Those memories will carry me to my grave, so to speak. Diane Buckley, a talented freelance forensic psychologist, is drafted in to examine a grisly murder — a body found in a children's playground. She makes a good, if not strong, case for the use of cadavers in experimentation and testing elements that might benefit those of us left behind. Now, addiction has devastated Portsmouth, as it has hundreds of small rural towns and suburbs across America - addiction like no other the country has ever faced. Believe me, if you're the least bit morbidly curious, you'll love this one! If you're not interested in what happens to bodies donated to science in all gory detail , then this one's not for you. Readers will learn about grave robbers and ancient methods of preserving a body, different methods of disposal of bodies after death and where the soul truly resides. In this fascinating, ennobling account, Mary Roach visits the good deeds of cadavers over the centuries-from the anatomy labs and human-sourced pharmacies of medieval and nineteenth-century Europe to a human decay research facility in Tennessee, to a plastic surgery practice lab, to a Scandinavian funeral directors' conference on human composting.
I suspect the cavalier, jovial tone of writing is what makes the subject palatable for the layman. No favorite character but I did like the report on the plastic surgeons and how they perceived these cadavers. Discusses the rather grotesque past and perhaps current use of body parts. What Mary Roach does best is put a perspective on cadavers as what they are. Have you read Stiff or anything else by Mary Roach? Wonderful and En'gross'ing I wouldn't have thought it possible to treat this sometimes unpleasant topic with equal parts humour and respect. If you're not interested in what happens to bodies donated to science in all gory detail , then this one's not for you. Believe me, if you're the least bit morbidly curious, you'll love this one! She's certain that to succeed in a man's world, she will have to go it alone.
One of the cadavers that I worked on was a physician in his former life , one was a woman, and one was a man of no particular distinction. It is nonetheless an interesting, informative and strangely enjoyable listen. Within 18 months he was mute and wheelchair bound. In January 1988 Martin Pistorius, aged 12, fell inexplicably sick. In this fascinating, ennobling account, Mary Roach visits the good deeds of cadavers over the centuries---from the anatomy labs and human-sourced pharmacies of medieval and nineteenth-century Europe to a human decay research facility in Tennessee, to a plastic surgery practice lab, to a Scandinavian funeral directors' conference on human composting. Here, she reveals the exhilarating drama of working in the world's sixth busiest airport and what is required to make life-and-death decisions in the hidden no-man's-land of medicine, geopolitics, terror and tragedy that is Flight Risk.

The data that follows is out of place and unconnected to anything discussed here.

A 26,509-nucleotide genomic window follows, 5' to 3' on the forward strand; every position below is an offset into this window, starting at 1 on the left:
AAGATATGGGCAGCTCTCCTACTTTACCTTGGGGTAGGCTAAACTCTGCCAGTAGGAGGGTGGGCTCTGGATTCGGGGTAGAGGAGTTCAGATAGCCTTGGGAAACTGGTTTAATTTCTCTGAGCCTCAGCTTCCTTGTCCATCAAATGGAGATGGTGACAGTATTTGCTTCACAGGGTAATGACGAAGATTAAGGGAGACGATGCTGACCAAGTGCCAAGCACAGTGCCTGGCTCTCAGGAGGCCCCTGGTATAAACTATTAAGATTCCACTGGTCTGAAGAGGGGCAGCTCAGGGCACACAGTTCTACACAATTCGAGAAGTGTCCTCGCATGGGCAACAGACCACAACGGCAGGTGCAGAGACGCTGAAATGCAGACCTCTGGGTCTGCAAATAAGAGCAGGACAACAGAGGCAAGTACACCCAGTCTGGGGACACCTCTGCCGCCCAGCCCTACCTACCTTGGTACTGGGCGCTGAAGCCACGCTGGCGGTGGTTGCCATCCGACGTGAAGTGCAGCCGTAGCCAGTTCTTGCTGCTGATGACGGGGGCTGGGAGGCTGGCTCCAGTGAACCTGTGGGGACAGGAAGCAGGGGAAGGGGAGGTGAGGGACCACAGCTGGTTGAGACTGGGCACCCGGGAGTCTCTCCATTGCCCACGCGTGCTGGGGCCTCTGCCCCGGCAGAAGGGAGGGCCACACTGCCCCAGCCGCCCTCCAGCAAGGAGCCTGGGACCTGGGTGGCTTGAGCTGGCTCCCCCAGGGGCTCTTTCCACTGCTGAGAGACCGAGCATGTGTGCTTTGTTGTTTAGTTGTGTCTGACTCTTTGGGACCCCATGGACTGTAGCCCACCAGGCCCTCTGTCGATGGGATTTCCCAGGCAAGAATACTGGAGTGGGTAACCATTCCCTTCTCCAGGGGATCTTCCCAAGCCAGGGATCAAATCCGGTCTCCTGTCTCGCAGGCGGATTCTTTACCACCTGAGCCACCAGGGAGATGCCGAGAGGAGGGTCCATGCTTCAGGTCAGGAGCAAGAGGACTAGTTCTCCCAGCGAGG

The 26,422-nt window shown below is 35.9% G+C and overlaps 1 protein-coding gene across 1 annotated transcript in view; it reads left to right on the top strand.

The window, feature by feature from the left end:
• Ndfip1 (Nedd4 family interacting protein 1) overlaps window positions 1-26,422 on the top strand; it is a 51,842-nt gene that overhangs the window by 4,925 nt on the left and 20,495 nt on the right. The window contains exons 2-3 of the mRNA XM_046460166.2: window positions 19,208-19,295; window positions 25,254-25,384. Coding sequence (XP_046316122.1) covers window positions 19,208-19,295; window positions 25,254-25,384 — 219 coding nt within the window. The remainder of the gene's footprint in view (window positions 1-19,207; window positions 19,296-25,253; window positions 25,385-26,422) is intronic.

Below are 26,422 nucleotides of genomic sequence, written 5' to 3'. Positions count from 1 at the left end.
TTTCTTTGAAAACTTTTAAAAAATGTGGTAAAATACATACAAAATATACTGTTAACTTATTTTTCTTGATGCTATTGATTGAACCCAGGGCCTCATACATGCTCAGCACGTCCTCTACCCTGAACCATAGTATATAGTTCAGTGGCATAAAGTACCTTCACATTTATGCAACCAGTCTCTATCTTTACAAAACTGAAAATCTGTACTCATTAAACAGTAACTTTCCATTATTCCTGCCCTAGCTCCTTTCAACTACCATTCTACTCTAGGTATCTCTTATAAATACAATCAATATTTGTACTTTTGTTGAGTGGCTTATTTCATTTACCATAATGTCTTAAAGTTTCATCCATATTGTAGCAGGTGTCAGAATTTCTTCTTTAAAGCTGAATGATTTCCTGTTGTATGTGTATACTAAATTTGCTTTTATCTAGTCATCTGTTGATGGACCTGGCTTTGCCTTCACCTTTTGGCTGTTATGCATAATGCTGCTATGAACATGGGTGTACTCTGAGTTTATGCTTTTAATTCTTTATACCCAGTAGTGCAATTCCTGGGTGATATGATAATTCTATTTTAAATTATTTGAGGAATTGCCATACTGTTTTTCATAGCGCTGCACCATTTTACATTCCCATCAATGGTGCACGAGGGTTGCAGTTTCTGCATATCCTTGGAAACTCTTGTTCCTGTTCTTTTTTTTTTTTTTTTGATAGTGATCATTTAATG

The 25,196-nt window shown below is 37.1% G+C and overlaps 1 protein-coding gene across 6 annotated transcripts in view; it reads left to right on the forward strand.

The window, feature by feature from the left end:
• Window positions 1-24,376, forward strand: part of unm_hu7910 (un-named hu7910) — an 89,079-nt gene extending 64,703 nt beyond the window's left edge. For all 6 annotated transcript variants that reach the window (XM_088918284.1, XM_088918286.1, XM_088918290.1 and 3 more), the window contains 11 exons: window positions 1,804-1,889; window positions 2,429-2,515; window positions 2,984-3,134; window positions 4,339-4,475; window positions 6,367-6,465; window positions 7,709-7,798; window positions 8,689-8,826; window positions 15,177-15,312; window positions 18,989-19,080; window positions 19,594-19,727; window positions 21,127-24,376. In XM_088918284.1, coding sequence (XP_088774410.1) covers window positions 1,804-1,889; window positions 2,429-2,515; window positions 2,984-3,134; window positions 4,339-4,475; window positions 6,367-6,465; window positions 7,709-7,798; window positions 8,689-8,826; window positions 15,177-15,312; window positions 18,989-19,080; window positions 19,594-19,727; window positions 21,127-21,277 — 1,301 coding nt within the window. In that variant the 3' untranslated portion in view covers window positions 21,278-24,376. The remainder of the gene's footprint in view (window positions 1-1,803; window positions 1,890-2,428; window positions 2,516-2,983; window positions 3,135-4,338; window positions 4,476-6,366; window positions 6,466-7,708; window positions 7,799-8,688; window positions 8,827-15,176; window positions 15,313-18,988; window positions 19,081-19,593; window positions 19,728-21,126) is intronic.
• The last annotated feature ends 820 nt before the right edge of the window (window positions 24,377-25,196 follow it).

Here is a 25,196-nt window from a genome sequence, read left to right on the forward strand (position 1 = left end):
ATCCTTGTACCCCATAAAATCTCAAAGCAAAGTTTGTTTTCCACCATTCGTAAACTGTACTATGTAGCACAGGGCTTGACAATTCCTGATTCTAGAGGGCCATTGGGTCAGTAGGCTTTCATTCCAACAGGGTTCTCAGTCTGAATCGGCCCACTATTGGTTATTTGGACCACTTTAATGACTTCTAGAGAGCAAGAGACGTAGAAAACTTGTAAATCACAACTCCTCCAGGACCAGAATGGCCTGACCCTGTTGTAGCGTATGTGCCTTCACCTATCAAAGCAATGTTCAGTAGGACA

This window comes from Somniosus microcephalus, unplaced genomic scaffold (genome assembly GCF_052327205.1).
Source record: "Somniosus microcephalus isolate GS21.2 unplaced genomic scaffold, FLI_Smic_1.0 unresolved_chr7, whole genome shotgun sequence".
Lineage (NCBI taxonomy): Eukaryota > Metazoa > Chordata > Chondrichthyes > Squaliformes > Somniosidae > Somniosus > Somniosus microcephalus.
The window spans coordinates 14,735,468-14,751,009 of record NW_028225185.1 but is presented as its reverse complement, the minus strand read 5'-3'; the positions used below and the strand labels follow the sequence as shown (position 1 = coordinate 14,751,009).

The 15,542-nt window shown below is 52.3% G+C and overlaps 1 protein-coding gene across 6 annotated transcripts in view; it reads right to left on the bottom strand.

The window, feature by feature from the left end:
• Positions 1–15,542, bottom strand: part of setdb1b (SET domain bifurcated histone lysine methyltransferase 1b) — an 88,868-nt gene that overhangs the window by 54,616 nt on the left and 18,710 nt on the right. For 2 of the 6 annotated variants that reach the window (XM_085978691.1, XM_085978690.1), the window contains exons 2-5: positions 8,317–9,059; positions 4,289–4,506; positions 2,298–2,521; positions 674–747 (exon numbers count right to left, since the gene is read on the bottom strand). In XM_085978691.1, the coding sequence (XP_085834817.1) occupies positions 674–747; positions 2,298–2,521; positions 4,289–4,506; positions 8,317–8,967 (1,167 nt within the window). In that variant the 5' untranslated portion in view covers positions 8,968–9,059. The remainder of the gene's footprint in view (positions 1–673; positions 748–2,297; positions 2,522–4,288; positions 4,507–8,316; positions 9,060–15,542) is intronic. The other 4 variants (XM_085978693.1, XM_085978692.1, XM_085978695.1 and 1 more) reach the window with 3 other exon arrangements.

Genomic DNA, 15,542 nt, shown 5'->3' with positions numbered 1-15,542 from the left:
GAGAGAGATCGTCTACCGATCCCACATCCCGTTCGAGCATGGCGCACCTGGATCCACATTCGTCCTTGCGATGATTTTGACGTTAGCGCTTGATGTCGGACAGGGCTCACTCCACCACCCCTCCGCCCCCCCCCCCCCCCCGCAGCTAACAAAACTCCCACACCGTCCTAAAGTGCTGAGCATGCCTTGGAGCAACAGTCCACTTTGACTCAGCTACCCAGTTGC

She writes like an old friend sharing a funny store with you in a coffee shop. And yet somehow, she makes you want to know even more. Why is crunchy food so appealing? A highly recommended audio book for anyone who is not too squeemish. In All That Remains, she reveals the many faces of death she has come to know, using key cases to explore how forensic science has developed and what her work has taught her. After joining the Forensic Science Service, the first crime scene she attended was for a case involving the Yorkshire Ripper. Little did this future best-selling author know that the savage slayer she was hunting was the young man she counted among her closest friends.
I am now a nurse of some 24 years. Then he slept constantly and shunned human contact. I absolutely loved this one and thought the audio was really good too : What i love so much about Mary Roach is the subjects she chooses and how devoted she is to her research. Bottom Line: What kind of person willingly wants to read about dead people? David Gardner This is one of the strangest books I've ever read. For two thousand years, cadavers-some willingly, some unwittingly-have been involved in science's boldest strides and weirdest undertakings. Twenty-five-year-old Marie Sklodowska is studying science at the Sorbonne - one of the only universities in the world that has begun to admit women. Discusses the rather grotesque past and perhaps current use of body parts.